Unreasonably Immoderate: Impressions of Atlas Shrugged Part III

Atlas Shrugged Part III: Who is John Galt? was released to little fanfare and no acclaim last month. As its clunky name implies, it is the final film in a nigh-unwatchable trilogy loosely based on Ayn Rand’s veritable doorstop of a novel. Amazingly, each installment managed to sink lower than its predecessor; the cast was completely replaced for each film, and rumors circulated that Who is John Galt? was originally conceived as a musical. For most people, this combination of awful production and stilted Objectivist dialogue does not an enjoyable evening make.

Not us! Along with our good friend Rory Marinich, we gleefully headed to one of the only movie theaters in our state that was screening Part III and livetweeted opening night. We’re happy to present the fruit of our labors to you here: a timeline of tweets covering our entire journey through this godforsaken film. Enjoy!

#TheShruggening: An Evening of Atlas Shrugged Part III

Some select highlights from the full tweetstorm linked above:

Unreasonably Immoderate: Commuting in New Jersey

In the nine months since we launched RM, we have tried to provide fair and holistic commentary on a variety of political, religious, and cultural topics. Today, however, is April Fools’ Day, a holiday wherein absurdity rules the roost and things are… a little different from the norm. On that note, we’re happy to present a somewhat unreasonable and immoderate take on a subject near and dear to our hearts: driving and commuting in our home state of New Jersey.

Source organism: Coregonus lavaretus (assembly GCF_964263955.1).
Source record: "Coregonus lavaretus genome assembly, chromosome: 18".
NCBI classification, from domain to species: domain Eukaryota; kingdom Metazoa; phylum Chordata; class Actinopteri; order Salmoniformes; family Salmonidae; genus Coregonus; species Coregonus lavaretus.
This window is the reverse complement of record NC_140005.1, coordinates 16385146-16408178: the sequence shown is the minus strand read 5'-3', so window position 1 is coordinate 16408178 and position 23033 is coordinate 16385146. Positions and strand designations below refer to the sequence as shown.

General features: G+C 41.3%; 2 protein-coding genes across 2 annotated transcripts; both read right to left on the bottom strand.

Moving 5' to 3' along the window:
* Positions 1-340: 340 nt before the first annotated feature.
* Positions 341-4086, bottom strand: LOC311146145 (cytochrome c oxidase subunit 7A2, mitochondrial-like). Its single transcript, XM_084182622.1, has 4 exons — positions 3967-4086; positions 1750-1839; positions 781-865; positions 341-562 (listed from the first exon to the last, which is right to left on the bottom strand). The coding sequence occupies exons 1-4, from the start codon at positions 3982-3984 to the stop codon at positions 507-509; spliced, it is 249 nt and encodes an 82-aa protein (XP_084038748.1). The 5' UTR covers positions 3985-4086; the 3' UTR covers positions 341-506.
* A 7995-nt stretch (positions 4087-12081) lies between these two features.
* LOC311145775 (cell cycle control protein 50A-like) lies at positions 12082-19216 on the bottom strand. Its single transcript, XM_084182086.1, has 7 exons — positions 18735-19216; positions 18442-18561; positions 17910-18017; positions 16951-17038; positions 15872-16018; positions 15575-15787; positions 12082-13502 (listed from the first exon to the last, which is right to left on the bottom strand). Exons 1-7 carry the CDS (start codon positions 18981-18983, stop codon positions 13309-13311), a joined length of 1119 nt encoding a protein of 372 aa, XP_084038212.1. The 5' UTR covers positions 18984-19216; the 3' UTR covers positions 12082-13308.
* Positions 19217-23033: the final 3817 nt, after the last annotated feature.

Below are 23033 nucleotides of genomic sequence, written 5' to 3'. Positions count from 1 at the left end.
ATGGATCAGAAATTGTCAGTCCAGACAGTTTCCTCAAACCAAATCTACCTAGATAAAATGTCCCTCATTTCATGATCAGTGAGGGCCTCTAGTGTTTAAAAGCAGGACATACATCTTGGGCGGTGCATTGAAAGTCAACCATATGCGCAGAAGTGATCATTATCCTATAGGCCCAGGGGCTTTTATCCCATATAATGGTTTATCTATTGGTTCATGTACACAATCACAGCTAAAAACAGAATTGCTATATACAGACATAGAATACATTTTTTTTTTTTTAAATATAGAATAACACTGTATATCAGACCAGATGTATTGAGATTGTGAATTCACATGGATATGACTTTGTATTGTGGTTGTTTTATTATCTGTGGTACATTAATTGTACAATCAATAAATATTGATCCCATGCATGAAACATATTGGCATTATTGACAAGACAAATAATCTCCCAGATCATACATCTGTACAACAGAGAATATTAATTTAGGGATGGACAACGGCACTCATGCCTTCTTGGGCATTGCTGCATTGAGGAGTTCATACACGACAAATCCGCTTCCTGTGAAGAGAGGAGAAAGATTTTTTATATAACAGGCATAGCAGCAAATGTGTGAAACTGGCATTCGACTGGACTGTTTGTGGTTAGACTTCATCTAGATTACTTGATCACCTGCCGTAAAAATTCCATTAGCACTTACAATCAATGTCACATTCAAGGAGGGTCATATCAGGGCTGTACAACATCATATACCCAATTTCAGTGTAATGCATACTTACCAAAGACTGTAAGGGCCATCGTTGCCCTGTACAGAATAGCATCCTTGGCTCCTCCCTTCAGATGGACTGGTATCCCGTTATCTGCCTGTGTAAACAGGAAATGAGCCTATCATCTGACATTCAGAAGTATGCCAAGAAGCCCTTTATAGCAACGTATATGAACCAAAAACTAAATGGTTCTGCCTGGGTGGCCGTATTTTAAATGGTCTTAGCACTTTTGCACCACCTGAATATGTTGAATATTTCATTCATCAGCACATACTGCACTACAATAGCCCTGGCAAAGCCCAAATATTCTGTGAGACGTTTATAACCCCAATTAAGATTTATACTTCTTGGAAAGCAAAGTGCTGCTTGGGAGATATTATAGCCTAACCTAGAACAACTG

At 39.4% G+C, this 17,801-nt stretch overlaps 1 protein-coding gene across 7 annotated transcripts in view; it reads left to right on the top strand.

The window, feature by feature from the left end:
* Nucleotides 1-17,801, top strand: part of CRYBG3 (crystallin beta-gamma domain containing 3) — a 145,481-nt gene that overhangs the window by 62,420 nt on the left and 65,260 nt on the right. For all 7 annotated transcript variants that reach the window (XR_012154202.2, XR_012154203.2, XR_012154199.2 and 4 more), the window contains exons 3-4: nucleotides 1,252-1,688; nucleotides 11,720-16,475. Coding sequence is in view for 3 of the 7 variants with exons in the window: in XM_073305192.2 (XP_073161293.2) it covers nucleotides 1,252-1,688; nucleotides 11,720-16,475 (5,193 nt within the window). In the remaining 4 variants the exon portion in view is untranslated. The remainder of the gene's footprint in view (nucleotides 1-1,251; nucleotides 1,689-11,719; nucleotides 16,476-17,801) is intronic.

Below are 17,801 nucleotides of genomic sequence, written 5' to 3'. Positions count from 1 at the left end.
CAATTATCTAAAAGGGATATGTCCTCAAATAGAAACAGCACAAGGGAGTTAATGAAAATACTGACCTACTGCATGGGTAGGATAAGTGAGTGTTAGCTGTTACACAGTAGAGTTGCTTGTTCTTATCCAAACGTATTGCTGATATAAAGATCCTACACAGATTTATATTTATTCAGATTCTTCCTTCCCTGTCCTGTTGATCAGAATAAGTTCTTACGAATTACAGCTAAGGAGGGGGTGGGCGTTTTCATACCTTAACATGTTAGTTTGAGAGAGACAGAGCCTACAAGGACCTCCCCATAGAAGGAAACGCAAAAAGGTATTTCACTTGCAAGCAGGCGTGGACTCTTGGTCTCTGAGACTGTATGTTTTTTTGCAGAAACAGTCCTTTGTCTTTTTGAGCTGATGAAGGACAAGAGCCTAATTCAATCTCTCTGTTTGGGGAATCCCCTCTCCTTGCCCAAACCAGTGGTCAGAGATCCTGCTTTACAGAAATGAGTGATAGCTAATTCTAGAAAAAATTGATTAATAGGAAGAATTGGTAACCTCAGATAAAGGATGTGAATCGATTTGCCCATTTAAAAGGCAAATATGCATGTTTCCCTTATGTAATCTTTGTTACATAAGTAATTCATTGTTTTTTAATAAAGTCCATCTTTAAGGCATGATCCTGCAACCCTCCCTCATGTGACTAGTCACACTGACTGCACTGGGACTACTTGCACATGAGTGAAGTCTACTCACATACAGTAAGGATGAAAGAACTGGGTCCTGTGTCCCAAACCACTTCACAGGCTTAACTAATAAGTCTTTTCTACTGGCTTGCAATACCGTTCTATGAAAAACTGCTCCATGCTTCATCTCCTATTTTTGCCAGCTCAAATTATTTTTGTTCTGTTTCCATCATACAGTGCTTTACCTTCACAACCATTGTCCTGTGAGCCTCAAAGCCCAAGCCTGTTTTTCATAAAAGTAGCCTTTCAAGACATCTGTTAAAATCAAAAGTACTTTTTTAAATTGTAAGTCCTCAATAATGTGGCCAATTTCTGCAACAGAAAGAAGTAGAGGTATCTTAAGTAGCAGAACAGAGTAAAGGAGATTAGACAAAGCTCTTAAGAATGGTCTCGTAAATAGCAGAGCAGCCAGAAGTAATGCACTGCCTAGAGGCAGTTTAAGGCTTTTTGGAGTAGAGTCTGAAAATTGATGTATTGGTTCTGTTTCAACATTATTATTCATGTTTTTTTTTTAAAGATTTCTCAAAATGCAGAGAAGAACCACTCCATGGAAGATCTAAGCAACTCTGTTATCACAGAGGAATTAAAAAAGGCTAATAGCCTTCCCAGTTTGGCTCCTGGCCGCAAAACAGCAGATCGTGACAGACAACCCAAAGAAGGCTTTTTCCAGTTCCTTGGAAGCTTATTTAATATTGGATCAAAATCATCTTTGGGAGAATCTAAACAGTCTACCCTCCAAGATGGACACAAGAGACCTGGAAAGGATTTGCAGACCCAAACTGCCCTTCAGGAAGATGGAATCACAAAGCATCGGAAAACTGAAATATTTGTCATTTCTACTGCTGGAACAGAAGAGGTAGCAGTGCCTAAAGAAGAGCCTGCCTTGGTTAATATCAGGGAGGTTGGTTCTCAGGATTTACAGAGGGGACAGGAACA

The drive to my office is about two hours round trip without traffic, which means at least three hours in reality. In the course of commuting for about a year and a half, I’ve compiled a few scattershot observations about traveling in NJ.

  • New Jersey: where doing 80 MPH in the right lane will earn you looks of disgust from other drivers who, as they fly past your car, wonder what led you to such a torpid, stuporous existence.
  • I’m convinced that Purgatory will probably look like a traffic jam in the tri-state area, except that in Purgatory you have a better chance of actually getting to your destination.
  • If my soul had a face, this would be its reaction whenever I see anyone with truck nuts affixed to their car.
  • Saw a dude pass another car on the shoulder of the highway a couple months back. Because when there are two other lanes open for use, the best option is to make your own.
  • NJ Transit reports that 79% of customers would recommend its services to a friend or relative. NJ Transit is a PUBLIC TRANSIT SYSTEM. In many cases, people have no other choice to get to their destination. Of course there’s a high recommendation rate!
  • Here’s a handy map of Route 3 for you to consult when stuck in traffic.
  • I can think of a few thousand better ways you could have spent your money instead of souping up your Toyota Camry with a spoiler and gold rims.

To non-New Jersey residents: despite what’s listed above, I encourage you to come visit our state. Contrary to its reputation, there are actually (I’m not kidding) some beautiful areas that warrant your time and patronage. But for the love of God, DO NOT attempt to travel here from 7-9am or 4-6pm on weekdays. You will be eaten alive.